What Debts Survive My Bankruptcy?

10 Jun What Debts Survive My Bankruptcy?

There are a number of debts that will survive a bankruptcy filing, whether Chapter 7 or Chapter 13 is filed.

  • Child support or alimony are priority debts and those debts survive bankruptcy.
  • Debts owed to the government, whether taxes, fines or restitution–Some taxes owed before filing are discharged; others are not.   The rules for determining which kinds are sometimes dischargeable and which are not ever dischargeable are complicated and have been the subject of numerous posts here on the Bankruptcy Law Network,including Kent Anderson’s advice on what can be done if bankruptcy doesn’t discharge the tax. Kent Anderson’s post on highway use taxes is found here. Peter Orville’s post on business taxes that survive is found here.
  • Student loan debt is sometimes dischargeable, but it is difficult.

Those are the easy-to-spot debts, the ones where an attorney knows there will be issues.   But there are other debts which may be non-dischargeable. Those debts are the ones where the debt was incurred because of embezzlement, fraud, larceny, or a breach of some fiduciary duty.   A fiduciary duty is one where the debtor is in some position of trust where the debtor is required to manage money or property.  Examples are spouses, an executor of an estate, a guardian of an estate, a partner, a mortgage broker, or even an attorney for their client.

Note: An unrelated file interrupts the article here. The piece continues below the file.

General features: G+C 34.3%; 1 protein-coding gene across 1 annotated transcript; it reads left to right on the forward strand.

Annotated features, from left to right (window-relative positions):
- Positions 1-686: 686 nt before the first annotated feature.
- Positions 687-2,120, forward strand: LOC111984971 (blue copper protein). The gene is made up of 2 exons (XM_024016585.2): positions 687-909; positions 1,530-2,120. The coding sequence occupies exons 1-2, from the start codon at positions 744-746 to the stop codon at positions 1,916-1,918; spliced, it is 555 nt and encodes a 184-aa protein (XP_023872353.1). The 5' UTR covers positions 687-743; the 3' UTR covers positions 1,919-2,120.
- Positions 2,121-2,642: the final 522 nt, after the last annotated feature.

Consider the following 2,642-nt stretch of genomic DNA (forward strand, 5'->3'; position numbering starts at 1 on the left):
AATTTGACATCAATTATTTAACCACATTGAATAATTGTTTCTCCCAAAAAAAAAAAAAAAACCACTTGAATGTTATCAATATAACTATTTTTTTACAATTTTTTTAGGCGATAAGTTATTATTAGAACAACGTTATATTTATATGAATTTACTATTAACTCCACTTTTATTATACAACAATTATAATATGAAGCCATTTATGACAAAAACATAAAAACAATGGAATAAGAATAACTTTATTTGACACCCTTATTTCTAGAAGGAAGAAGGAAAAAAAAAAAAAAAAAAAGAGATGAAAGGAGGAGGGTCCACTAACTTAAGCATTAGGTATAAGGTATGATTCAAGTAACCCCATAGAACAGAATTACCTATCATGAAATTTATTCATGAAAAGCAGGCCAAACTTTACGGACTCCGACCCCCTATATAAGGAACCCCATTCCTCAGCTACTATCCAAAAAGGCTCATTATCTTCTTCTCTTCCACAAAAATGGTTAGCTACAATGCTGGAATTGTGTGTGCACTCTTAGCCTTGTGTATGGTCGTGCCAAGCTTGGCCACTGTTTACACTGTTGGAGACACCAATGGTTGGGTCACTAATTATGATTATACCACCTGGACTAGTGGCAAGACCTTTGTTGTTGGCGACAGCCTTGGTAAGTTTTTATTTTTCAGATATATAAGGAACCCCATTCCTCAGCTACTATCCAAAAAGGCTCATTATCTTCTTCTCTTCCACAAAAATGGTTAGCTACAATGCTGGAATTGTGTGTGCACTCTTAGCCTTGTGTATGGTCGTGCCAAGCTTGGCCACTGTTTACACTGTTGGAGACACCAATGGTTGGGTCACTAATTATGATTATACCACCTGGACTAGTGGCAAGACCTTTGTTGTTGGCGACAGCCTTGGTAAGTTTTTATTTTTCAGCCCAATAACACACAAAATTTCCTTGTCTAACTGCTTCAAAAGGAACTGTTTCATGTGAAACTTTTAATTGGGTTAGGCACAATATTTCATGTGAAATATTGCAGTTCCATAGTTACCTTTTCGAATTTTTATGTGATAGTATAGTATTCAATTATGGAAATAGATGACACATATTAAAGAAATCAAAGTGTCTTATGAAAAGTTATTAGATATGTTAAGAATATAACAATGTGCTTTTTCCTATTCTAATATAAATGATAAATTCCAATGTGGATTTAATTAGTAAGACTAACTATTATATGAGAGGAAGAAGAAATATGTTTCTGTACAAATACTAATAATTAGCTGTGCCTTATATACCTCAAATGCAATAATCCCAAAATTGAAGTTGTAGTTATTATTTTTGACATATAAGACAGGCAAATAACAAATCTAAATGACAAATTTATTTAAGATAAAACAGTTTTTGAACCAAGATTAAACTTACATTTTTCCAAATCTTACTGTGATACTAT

Other debts which the Court may find non-dischargeable (the creditor has to bring this matter before the judge):

  • Debts incurred because of some willful and/or malicious act  (in Chapter 7, the act of the debtor must be both willful AND malicious; in Chapter 13, the act of the debtor must be willful OR malicious).
  • Debts incurred as the result of a driving while under the unfluence where the debtor caused personal injury.
  • Debts incurred for luxury goods or cash taken immediately before bankruptcy from a credit card.
  • Debts incurred as the result of the debtor’s fraud or lying on a credit application.
  • Debts that are not listed on the bankruptcy schedules (if the creditors get paid, like in a Chapter 13), the unlisted creditor didn’t have a chance to apply for payment.

An experienced attorney can look at your debts and provide legal advice on whether all or some of your debts fit into the non-dischargeable category.

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I'm a consumer protection lawyer in Oregon, working with people in Klamath; Lake; Jackson; Josephine; Curry; and Deschutes County. I speak regularly on bankruptcy and consumer protection issues nationwide.
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